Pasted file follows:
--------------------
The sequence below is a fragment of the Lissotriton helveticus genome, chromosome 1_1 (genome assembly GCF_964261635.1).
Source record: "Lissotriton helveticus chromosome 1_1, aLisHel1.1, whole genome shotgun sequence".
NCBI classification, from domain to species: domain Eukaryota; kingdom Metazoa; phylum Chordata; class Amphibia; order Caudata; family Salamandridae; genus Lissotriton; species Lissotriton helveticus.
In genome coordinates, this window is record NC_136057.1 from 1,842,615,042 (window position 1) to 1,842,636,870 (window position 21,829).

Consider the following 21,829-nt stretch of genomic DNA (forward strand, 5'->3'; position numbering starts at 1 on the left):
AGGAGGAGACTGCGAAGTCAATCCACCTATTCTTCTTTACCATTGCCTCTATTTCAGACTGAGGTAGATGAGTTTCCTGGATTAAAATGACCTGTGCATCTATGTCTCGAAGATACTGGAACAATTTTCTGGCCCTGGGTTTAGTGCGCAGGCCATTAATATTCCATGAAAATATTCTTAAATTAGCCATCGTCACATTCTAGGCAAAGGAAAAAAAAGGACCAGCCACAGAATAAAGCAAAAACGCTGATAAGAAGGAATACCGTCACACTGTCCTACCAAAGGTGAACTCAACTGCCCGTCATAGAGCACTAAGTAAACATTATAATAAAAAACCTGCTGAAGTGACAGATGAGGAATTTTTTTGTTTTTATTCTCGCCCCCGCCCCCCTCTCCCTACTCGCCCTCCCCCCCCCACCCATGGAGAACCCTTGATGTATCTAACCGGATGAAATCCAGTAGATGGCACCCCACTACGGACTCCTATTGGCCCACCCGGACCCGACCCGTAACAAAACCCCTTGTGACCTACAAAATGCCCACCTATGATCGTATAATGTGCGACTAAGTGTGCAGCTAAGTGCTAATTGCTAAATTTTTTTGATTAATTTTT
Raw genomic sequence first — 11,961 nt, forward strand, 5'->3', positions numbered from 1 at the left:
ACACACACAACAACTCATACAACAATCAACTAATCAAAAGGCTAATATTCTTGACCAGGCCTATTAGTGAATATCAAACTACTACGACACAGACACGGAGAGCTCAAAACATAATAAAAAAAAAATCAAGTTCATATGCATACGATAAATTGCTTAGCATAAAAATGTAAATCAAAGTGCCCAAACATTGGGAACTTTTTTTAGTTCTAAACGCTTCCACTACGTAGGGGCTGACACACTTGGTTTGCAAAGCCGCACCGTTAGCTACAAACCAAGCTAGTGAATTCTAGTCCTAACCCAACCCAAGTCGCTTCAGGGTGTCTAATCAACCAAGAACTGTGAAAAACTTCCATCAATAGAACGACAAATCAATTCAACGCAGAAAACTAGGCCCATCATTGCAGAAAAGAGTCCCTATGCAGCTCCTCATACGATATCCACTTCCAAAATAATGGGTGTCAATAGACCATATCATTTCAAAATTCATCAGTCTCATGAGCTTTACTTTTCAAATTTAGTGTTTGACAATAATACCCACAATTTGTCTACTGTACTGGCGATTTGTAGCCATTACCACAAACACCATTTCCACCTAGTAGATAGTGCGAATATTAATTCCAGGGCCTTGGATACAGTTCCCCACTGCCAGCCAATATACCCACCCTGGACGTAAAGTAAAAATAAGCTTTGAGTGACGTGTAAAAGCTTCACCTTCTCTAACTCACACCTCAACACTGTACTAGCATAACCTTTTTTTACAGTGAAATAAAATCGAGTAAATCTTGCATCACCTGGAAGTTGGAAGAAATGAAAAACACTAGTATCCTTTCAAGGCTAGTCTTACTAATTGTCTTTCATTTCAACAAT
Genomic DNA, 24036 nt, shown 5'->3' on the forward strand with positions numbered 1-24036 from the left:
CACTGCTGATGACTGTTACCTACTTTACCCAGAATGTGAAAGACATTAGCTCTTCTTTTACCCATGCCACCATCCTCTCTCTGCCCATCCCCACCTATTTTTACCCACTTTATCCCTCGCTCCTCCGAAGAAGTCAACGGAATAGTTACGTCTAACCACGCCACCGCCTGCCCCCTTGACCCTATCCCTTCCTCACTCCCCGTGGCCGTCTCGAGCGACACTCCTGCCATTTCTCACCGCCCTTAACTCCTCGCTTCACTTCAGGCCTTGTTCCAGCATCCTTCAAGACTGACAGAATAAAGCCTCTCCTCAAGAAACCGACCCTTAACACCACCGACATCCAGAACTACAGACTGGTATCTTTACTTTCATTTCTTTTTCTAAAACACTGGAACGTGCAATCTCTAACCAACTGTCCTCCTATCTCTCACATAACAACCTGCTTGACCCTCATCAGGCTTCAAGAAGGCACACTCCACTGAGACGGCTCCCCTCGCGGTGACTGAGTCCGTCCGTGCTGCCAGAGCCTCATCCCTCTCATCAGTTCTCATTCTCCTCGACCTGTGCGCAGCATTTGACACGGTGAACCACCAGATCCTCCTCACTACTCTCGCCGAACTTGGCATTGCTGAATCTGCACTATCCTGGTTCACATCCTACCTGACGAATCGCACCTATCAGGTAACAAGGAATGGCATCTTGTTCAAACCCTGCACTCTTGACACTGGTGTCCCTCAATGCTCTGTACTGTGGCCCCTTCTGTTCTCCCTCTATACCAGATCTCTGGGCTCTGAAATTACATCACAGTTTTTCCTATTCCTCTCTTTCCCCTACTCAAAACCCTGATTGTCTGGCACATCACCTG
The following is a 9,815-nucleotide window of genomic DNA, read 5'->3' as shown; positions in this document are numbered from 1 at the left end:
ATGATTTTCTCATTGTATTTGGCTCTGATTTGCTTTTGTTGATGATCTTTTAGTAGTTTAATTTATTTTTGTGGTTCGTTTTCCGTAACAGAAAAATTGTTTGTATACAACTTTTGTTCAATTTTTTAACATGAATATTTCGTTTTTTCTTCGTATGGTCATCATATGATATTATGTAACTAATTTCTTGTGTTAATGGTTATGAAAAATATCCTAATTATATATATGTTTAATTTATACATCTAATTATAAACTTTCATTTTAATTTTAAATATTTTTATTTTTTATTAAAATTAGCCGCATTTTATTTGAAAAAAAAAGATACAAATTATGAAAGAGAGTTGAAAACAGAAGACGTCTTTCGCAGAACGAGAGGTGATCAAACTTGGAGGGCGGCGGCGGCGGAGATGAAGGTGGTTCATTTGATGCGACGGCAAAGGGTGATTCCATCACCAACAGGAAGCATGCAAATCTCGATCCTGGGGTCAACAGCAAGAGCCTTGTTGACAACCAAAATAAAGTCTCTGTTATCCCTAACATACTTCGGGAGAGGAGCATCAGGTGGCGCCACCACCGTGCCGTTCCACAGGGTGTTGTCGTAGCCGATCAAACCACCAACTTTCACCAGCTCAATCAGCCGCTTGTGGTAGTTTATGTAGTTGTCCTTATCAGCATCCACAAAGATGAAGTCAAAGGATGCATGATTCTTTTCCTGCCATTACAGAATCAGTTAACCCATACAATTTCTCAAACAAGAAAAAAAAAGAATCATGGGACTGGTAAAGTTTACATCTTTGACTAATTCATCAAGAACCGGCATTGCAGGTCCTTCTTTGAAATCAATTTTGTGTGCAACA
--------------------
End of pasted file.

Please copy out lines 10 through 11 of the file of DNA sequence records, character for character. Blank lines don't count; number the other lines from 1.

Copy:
CACTGCTGATGACTGTTACCTACTTTACCCAGAATGTGAAAGACATTAGCTCTTCTTTTACCCATGCCACCATCCTCTCTCTGCCCATCCCCACCTATTTTTACCCACTTTATCCCTCGCTCCTCCGAAGAAGTCAACGGAATAGTTACGTCTAACCACGCCACCGCCTGCCCCCTTGACCCTATCCCTTCCTCACTCCCCGTGGCCGTCTCGAGCGACACTCCTGCCATTTCTCACCGCCCTTAACTCCTCGCTTCACTTCAGGCCTTGTTCCAGCATCCTTCAAGACTGACAGAATAAAGCCTCTCCTCAAGAAACCGACCCTTAACACCACCGACATCCAGAACTACAGACTGGTATCTTTACTTTCATTTCTTTTTCTAAAACACTGGAACGTGCAATCTCTAACCAACTGTCCTCCTATCTCTCACATAACAACCTGCTTGACCCTCATCAGGCTTCAAGAAGGCACACTCCACTGAGACGGCTCCCCTCGCGGTGACTGAGTCCGTCCGTGCTGCCAGAGCCTCATCCCTCTCATCAGTTCTCATTCTCCTCGACCTGTGCGCAGCATTTGACACGGTGAACCACCAGATCCTCCTCACTACTCTCGCCGAACTTGGCATTGCTGAATCTGCACTATCCTGGTTCACATCCTACCTGACGAATCGCACCTATCAGGTAACAAGGAATGGCATCTTGTTCAAACCCTGCACTCTTGACACTGGTGTCCCTCAATGCTCTGTACTGTGGCCCCTTCTGTTCTCCCTCTATACCAGATCTCTGGGCTCTGAAATTACATCACAGTTTTTCCTATTCCTCTCTTTCCCCTACTCAAAACCCTGATTGTCTGGCACATCACCTG
The following is a 9,815-nucleotide window of genomic DNA, read 5'->3' as shown; positions in this document are numbered from 1 at the left end: